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Horace M. Huffman, Jr. "A Visionary for Dayton bicycling; The Man behind the bikeway."
Horace M. Huffman, Jr. biked to work in the late 1930's from Oakwood to his father's bicycle factory on the east side of Dayton. But he inherited from the family business more than an appreciation for bicycling. “I've always like to build things with people," he said, to "build organizations with lots of people working together towards a common goal." The organizations Huffman built have had a major influence on Miami Valley bicycling for more than 35 years.
While president of the Huffy Corporation, he was co-founder and first president of the Dayton Cycling Club in 1961. Four years later, he formed and led the Greater Dayton Bikeway Committee, later known as the Miami Valley Regional Bicycle Council; the committee drafted one of the nation's first regional bikeway plans, which was adopted by the area's planning commission in 1973.
A key part of that plan was a trail along the Great Miami River. Huffman had gotten the idea around 1965 when he saw how Sacramento, California had struggled to acquire land for a path along the American River. He realized that Dayton had an ideal location for a bikeway, since the Miami Conservancy District already owned the land along the Great Miami River. The initial 8.2 mile section of bikeway was built by the Conservancy District and was dedicated at Dayton's First River Festival in 1976. Now the Horace M. Huffman, Jr. Great Miami River Trail has grown into a major regional trail.
It was "Huffy" as his friends called him, who suggested that the MVRBC (Miami Valley Regional Bicycle Council) establish the "Thunder Road Bike-A-Thon," which was the major source of funding for the organization and helped area charities from 1978 to 1999. He not only served Miami Valley bicyclists, he founded the Ohio Bicycle Communicator in 1973 and was its editor until it became the official newsletter of the newly formed Ohio Bicycle Federation in 1980. Huffman formed an organization to establish 127 miles of trails in northern Michigan where he spent his summers.
Huffman never stopped loving the bicycle. "It's a marvelous product," he said at age 82. It gets people where they want to go without being dependent on street cars or taxi cars or anything else. You just get on and go. I've often felt that the bicycle was the child's first declaration of independence."
Read about the history of other trails in the region:
The Little Miami Scenic Trail
The Simon Kenton Trail
Source: Tom Recktenwalt, via Miami Valley Regional Bicycle Council - (1977 River Corridor Bikeway Map).
The history of this site is almost as interesting as the history of the trail system it serves. The founding web master of this site is Mr. Thomas Recktenwalt, who as an avocation in his retirement built and maintained the original version of this web site for fifteen years.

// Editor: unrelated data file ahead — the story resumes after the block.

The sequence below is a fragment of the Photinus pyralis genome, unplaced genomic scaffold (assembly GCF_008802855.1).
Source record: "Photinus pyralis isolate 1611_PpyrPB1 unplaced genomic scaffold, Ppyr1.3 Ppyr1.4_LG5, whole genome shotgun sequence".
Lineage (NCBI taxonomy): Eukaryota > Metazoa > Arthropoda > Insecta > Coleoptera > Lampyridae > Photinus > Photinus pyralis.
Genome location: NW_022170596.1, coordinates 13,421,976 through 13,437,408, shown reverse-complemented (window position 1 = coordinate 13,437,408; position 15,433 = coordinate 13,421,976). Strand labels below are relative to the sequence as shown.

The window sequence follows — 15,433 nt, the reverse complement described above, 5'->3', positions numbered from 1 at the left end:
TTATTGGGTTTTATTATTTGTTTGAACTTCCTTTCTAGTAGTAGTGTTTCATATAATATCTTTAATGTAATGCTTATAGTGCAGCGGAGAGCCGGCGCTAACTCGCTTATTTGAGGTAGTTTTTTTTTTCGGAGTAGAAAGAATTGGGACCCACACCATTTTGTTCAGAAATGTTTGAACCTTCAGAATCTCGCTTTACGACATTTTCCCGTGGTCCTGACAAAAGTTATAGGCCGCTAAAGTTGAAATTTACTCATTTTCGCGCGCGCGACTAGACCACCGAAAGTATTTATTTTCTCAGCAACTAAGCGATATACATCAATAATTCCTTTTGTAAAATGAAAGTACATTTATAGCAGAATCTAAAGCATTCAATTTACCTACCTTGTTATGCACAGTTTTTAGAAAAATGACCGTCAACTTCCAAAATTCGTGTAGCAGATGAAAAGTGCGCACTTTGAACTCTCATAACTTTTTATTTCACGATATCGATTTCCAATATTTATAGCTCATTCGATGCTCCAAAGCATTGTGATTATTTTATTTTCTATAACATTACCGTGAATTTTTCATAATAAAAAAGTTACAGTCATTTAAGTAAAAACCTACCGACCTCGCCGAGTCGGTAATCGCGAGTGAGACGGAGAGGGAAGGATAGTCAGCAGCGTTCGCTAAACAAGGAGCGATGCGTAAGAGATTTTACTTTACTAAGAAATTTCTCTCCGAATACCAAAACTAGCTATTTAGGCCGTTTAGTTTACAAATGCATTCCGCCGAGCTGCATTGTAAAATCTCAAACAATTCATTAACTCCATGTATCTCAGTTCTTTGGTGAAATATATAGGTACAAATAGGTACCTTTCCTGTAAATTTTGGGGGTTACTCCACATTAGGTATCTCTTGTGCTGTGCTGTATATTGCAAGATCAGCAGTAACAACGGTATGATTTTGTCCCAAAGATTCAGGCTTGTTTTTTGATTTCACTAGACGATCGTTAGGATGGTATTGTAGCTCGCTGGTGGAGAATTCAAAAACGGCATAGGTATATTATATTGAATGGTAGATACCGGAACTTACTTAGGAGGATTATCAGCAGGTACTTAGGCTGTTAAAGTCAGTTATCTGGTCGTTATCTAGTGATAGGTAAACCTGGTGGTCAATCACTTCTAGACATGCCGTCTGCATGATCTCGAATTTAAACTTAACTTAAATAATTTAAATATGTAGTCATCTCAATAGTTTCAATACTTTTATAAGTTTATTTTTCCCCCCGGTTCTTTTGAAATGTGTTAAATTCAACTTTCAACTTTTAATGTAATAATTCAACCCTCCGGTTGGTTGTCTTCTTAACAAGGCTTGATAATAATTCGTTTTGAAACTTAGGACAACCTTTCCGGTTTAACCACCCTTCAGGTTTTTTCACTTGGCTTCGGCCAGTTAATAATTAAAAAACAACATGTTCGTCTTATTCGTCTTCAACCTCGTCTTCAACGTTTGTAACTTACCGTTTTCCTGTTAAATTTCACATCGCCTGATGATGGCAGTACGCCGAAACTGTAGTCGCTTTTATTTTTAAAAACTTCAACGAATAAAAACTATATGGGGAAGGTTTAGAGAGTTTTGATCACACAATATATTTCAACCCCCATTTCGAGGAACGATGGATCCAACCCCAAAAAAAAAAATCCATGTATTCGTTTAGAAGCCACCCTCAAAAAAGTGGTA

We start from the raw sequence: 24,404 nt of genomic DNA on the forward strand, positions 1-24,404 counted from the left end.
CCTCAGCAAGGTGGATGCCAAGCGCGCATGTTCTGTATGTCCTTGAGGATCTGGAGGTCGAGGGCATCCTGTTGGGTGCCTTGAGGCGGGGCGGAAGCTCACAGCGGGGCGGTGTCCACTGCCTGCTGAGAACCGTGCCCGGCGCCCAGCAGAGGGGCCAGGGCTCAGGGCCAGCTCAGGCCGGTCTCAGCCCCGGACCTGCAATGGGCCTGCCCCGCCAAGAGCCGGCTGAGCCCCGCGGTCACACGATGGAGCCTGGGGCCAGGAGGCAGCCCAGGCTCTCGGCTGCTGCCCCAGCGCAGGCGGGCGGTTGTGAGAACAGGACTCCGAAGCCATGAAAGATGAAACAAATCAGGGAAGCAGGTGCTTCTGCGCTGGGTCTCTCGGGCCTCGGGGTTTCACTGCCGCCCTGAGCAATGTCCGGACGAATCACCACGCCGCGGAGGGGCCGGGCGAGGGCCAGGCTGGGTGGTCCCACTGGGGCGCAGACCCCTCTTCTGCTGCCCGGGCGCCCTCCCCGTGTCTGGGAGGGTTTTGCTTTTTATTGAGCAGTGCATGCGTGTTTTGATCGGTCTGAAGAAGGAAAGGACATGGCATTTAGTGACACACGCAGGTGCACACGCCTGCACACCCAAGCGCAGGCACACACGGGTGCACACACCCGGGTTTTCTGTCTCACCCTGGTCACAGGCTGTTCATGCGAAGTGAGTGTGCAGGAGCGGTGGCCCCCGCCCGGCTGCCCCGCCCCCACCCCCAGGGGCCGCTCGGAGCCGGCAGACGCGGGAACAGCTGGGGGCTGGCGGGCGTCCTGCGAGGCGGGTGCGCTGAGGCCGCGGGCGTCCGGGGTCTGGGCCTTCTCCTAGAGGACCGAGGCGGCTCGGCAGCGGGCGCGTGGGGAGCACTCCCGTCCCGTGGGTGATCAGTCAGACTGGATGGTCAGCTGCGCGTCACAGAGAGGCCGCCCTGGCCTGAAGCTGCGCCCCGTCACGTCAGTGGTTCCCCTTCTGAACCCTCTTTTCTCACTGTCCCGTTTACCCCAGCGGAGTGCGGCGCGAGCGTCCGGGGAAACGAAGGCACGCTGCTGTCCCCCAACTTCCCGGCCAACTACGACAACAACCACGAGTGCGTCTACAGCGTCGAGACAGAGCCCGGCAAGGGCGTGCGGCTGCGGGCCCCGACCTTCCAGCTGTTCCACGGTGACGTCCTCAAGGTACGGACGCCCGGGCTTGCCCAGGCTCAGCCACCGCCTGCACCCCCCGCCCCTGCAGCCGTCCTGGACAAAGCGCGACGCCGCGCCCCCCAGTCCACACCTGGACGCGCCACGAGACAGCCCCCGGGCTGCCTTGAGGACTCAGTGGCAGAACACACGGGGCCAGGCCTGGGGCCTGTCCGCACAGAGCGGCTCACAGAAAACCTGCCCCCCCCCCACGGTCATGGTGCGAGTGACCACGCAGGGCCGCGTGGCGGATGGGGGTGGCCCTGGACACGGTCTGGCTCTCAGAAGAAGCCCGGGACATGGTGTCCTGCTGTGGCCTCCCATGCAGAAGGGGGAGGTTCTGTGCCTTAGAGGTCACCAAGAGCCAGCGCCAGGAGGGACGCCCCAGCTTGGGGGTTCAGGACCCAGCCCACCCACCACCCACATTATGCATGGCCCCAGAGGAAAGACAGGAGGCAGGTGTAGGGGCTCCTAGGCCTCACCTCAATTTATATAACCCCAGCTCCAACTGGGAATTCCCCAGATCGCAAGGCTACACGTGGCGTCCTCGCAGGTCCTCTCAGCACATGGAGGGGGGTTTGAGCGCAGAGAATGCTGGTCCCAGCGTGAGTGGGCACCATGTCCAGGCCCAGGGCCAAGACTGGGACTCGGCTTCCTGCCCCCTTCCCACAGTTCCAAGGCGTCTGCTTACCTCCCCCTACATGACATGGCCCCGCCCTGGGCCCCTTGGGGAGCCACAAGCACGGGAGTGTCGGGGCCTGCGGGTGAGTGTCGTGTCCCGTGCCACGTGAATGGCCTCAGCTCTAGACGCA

Tom, a one-time runner, tells the story of having ease up his running routine, and a friend advising him that biking was a great, knee-friendly outdoor pursuit. It was about this time that Tom learned of the developing bike trail system in the Dayton region. In his own words:
I attended the dedication of the Creekside Trail from Xenia Station to Beavercreek in the Fall of 1997. I had searched the world wide web for sites pertaining to RailTrails in the Dayton area and found none.
I asked Mr. Tim Leiwig, former Greene County Parks and Recreation Director, if he knew of any web site commenting on this new trail or on any development in the Miami Valley. He said "No." I asked him if he wanted a web site about the new Creekside Trail. He said "Yes."
Thus began this amazing effort by one person, and his cadre of informal informants, to compile what is surely the most comprehensive on-line resource on the trails in the Miami Valley. Tom did this work because he loved it, and he knew his readers loved these trails. Tom was a steady presence at public meetings on trail development, is an avid Volksmarcher (walker) and of course, a cyclist.
Along the way he also wrote articles for other publications, and was the first web master for Bike Miami Valley.
In 2011, Tom made the decision to begin to wind down his involvement with the site, for health reasons. Over time, he decided to gift the content of this site, including almost 5,000 photographs and an immeasurable wealth of knowledge to the region. A consortium made up of trail managing agencies, trail funding agencies and convention and visitors bureaus has received the baton from Tom. This new MiamiValleyTrails.org represents our commitment to carrying on Tom’s dedication to the Miami Valley trails network, and the people who love them.
In early 2013 we learned of the passing of Tom Recktenwalt on December 22, 2012. In addition to the family and close friends he leaves behind, those of us who had the opportunity to work with him on one of his passions, the Miami Valley Trails, will miss Tom, too.